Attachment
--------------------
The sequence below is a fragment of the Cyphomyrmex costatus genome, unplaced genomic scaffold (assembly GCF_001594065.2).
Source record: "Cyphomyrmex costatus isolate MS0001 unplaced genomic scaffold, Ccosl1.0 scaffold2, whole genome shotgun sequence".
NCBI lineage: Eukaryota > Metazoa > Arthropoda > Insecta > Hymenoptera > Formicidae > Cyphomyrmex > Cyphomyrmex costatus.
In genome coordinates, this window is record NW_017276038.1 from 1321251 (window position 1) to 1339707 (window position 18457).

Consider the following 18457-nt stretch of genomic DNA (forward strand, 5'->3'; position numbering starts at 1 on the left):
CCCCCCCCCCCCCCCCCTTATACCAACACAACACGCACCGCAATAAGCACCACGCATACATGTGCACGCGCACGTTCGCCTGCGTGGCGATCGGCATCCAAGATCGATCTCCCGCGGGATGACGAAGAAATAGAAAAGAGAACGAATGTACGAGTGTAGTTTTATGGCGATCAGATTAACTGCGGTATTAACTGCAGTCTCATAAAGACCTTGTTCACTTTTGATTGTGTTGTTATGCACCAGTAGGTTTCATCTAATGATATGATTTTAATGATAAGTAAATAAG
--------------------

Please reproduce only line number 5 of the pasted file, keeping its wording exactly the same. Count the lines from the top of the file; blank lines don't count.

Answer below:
Consider the following 18457-nt stretch of genomic DNA (forward strand, 5'->3'; position numbering starts at 1 on the left):